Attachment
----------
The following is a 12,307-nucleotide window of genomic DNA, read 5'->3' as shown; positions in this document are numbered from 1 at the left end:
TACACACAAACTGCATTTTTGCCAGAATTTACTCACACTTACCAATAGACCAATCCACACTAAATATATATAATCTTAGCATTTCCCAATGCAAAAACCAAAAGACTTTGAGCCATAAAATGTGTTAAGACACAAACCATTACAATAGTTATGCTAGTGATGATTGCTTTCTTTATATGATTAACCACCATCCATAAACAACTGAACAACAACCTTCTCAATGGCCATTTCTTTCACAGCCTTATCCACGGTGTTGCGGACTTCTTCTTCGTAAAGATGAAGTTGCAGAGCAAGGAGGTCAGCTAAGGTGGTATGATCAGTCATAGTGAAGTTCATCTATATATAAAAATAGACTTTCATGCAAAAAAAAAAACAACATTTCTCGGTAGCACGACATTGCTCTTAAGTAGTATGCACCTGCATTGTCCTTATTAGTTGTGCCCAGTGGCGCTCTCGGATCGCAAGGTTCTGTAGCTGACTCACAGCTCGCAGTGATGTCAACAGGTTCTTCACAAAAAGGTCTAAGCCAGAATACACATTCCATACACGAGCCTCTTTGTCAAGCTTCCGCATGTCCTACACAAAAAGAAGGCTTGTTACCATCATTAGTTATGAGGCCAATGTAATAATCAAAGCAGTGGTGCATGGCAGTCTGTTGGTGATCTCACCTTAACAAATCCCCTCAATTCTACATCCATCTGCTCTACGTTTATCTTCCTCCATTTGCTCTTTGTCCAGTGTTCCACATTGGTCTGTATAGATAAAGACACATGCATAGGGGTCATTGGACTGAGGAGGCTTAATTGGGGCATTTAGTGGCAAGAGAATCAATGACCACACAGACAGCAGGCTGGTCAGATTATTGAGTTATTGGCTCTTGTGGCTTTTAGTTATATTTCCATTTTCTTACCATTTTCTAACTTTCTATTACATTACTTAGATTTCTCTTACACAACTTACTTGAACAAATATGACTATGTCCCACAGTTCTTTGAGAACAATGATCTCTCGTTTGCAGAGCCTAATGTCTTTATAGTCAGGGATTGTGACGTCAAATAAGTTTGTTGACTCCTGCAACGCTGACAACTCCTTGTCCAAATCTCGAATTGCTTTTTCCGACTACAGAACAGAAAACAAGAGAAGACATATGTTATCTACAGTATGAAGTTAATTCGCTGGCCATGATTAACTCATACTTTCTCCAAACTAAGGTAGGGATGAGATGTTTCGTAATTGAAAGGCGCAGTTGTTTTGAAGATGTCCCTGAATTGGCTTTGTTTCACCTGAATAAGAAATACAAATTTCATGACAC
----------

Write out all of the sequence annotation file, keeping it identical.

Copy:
The following is a 12,307-nucleotide window of genomic DNA, read 5'->3' as shown; positions in this document are numbered from 1 at the left end:
TACACACAAACTGCATTTTTGCCAGAATTTACTCACACTTACCAATAGACCAATCCACACTAAATATATATAATCTTAGCATTTCCCAATGCAAAAACCAAAAGACTTTGAGCCATAAAATGTGTTAAGACACAAACCATTACAATAGTTATGCTAGTGATGATTGCTTTCTTTATATGATTAACCACCATCCATAAACAACTGAACAACAACCTTCTCAATGGCCATTTCTTTCACAGCCTTATCCACGGTGTTGCGGACTTCTTCTTCGTAAAGATGAAGTTGCAGAGCAAGGAGGTCAGCTAAGGTGGTATGATCAGTCATAGTGAAGTTCATCTATATATAAAAATAGACTTTCATGCAAAAAAAAAAACAACATTTCTCGGTAGCACGACATTGCTCTTAAGTAGTATGCACCTGCATTGTCCTTATTAGTTGTGCCCAGTGGCGCTCTCGGATCGCAAGGTTCTGTAGCTGACTCACAGCTCGCAGTGATGTCAACAGGTTCTTCACAAAAAGGTCTAAGCCAGAATACACATTCCATACACGAGCCTCTTTGTCAAGCTTCCGCATGTCCTACACAAAAAGAAGGCTTGTTACCATCATTAGTTATGAGGCCAATGTAATAATCAAAGCAGTGGTGCATGGCAGTCTGTTGGTGATCTCACCTTAACAAATCCCCTCAATTCTACATCCATCTGCTCTACGTTTATCTTCCTCCATTTGCTCTTTGTCCAGTGTTCCACATTGGTCTGTATAGATAAAGACACATGCATAGGGGTCATTGGACTGAGGAGGCTTAATTGGGGCATTTAGTGGCAAGAGAATCAATGACCACACAGACAGCAGGCTGGTCAGATTATTGAGTTATTGGCTCTTGTGGCTTTTAGTTATATTTCCATTTTCTTACCATTTTCTAACTTTCTATTACATTACTTAGATTTCTCTTACACAACTTACTTGAACAAATATGACTATGTCCCACAGTTCTTTGAGAACAATGATCTCTCGTTTGCAGAGCCTAATGTCTTTATAGTCAGGGATTGTGACGTCAAATAAGTTTGTTGACTCCTGCAACGCTGACAACTCCTTGTCCAAATCTCGAATTGCTTTTTCCGACTACAGAACAGAAAACAAGAGAAGACATATGTTATCTACAGTATGAAGTTAATTCGCTGGCCATGATTAACTCATACTTTCTCCAAACTAAGGTAGGGATGAGATGTTTCGTAATTGAAAGGCGCAGTTGTTTTGAAGATGTCCCTGAATTGGCTTTGTTTCACCTGAATAAGAAATACAAATTTCATGACAC